This day we had 24 hour service to you all. Ronald PA3EWP and Alex PA1AW stayed at the station and operated overnight on the low bands and 144 mhz in the contest. The latter was disappointing but the fun on especially 60 and 160 meters was great and made it worth the missed sleep.
Ronald activated mainly 60m on CW, SSB and JT65 giving many of you a new band slot. Alex spent time on 160m and all requests received before the expedition were made. Very nice bandconditions to South America on both 160 and 80 meters. Also Alex was active in both CW and SSB.
The team met each other over “breakfast”in the hotel where Jo and Roberto took off to the station and Ronald and Alex went for a few hours sleep.
In the afternoon the team completed at the station and had lunch and took time to wrap up the situation. It was decided that we would put up the 40m vertical to complete the station. Unfortunately the planned 40m 4 sq was no option because of available space 🙁 After this was completed (an hour work) the official pictures were taken in teamware and it was back to the radio’s.
The QSO nummber increased a lot today despite the work and bad propagation on the higher bands. Alex also spent a lot of time operation 2m Meteorscatter providing many station with a new DXCC on 2m band.
MJ/PA1AW operating position
Today was Murphy in the House…..
Where we had hoped to start working the pile-ups we continued working on the station. Last night vthe OptiBeam was officially declared “not working”. When we returned to the station it appeared that the overnight rainfall had also taken the Force12 as his cassualty as this yagi was also not working. A small field trip to the 2nd tower brought a damaged isolation of one of the feedlines and when observed closer the water was freely runnin in and out and the connector appeared also to be a loose connector. Jo PA9JO and Ronald PA3EWP fixed the connector and isolation and shortly after the C3 was available again. The new connector also took out a lot of QRM between different bands, so a really BIG improvement.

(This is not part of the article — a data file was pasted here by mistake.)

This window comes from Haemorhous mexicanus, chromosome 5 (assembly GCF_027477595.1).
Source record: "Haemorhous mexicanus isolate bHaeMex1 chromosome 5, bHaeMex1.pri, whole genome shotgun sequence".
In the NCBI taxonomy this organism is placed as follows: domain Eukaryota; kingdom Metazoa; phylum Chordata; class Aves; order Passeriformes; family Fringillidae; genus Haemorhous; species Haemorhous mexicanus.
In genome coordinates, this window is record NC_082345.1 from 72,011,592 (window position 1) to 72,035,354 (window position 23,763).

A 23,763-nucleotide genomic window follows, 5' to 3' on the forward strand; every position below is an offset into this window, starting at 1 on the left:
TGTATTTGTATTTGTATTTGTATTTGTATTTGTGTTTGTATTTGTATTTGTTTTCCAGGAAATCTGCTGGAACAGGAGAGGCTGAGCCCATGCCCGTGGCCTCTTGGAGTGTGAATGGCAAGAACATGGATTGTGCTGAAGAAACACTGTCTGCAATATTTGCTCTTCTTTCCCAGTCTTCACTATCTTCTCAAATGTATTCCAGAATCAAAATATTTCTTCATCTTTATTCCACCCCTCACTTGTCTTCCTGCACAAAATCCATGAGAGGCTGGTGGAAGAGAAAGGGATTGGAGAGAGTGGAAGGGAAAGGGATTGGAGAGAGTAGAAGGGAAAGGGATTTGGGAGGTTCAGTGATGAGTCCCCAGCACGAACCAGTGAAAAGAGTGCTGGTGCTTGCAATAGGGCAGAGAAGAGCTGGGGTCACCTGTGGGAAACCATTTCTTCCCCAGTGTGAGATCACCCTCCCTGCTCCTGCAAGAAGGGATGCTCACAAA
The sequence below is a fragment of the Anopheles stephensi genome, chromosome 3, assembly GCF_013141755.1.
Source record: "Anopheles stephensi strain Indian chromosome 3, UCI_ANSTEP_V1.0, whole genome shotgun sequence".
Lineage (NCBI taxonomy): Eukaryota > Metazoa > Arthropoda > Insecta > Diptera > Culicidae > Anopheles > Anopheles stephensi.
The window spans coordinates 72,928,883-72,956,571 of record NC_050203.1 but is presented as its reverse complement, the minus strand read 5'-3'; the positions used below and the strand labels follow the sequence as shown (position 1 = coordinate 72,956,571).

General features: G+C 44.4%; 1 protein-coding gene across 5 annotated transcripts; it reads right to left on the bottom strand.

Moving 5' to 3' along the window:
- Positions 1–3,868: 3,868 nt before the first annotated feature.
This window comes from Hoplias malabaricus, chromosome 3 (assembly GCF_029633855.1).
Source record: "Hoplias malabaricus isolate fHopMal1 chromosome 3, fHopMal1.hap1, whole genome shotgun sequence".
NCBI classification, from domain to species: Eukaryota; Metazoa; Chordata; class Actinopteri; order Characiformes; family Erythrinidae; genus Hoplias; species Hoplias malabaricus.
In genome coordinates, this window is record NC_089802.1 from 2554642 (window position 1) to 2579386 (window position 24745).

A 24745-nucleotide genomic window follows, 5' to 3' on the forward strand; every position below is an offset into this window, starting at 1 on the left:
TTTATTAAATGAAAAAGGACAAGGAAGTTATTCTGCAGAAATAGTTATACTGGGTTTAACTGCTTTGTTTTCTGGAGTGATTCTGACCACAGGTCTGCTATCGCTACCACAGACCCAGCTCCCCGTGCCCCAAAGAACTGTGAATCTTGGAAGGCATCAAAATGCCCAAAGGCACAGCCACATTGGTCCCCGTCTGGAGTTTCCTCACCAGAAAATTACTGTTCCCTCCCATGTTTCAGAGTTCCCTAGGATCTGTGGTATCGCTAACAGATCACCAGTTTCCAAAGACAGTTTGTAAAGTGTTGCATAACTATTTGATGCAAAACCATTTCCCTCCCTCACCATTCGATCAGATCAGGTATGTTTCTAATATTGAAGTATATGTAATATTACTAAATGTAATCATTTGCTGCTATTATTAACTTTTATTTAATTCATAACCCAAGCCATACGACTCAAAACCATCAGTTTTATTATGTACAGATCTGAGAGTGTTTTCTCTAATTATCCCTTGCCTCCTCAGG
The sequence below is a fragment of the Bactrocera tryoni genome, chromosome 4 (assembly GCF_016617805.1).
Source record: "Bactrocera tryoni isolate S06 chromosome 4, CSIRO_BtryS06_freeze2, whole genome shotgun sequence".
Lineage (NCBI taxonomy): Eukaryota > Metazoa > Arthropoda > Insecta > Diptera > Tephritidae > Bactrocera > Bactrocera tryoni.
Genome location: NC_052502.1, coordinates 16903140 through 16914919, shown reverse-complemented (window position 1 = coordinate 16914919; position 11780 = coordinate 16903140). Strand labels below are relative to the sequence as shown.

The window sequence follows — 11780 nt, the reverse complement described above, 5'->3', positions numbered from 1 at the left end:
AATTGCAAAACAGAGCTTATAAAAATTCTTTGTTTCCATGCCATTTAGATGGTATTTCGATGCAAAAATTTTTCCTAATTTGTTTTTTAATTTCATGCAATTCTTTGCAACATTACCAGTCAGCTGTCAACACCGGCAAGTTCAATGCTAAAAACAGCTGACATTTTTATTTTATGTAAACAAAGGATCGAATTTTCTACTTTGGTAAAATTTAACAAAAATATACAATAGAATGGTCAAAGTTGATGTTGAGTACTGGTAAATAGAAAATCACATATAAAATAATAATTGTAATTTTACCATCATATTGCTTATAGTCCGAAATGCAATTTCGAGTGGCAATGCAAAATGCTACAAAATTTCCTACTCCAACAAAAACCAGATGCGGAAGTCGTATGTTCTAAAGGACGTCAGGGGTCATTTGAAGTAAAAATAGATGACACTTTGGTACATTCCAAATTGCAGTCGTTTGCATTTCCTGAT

In the afternnon Phil GJ4BCQ made us a surprise visit and he went onto the roof to identify the reason why the OptiBeam was no good. He succeeded in indentifying the course. As usual it was something very unexpected but replacing a cable between the feeder and the antenna solved the problem.
Despite some interference issue between different bands we now could start working the pile ups and with success.
We also had to repair the VHF amplifier in order to have the station ready for the VHF contest. We more or less found the problem and with handling the amplifier very carefull we could start the contest on 2m. 17 QSO’s in day 1 tells more or less the story. No propagation and no-one heads their beam to Jersey in the contest. So mostly F’s made it in the log and best DX just over 400 km. We know it is not the station as we worked an OK by meteor scatter in just 2 minutes, just before the contest.
Ronald PA3EWP and Alex PA1AW made it a long day and stayed at the station to work low bands and especially 60 meters as the demand is very big on 60m. This was clearly appreciated by the positive DX-cluster comments. We were able to give out a lot of new bandpoints today.
To Be Continued.
73 Alex PA1AW
In short the MJ2017 DXpedition until now:
- Left 10PM on Thursday night
- Arrived at the St. Malo ferry terminal around 7AM
- Some of us slept a few hours in the car
- 1.5 hour trip with the ferry, again time for a little nap.
- Short stop at the hotel and up to the station.
- Another short stop at the Supermarket
- LOTS of antenna work
- Nice visits of local amateurs at the station
- A few QSO’s by all 4 stations
- Midnight time to go to sleep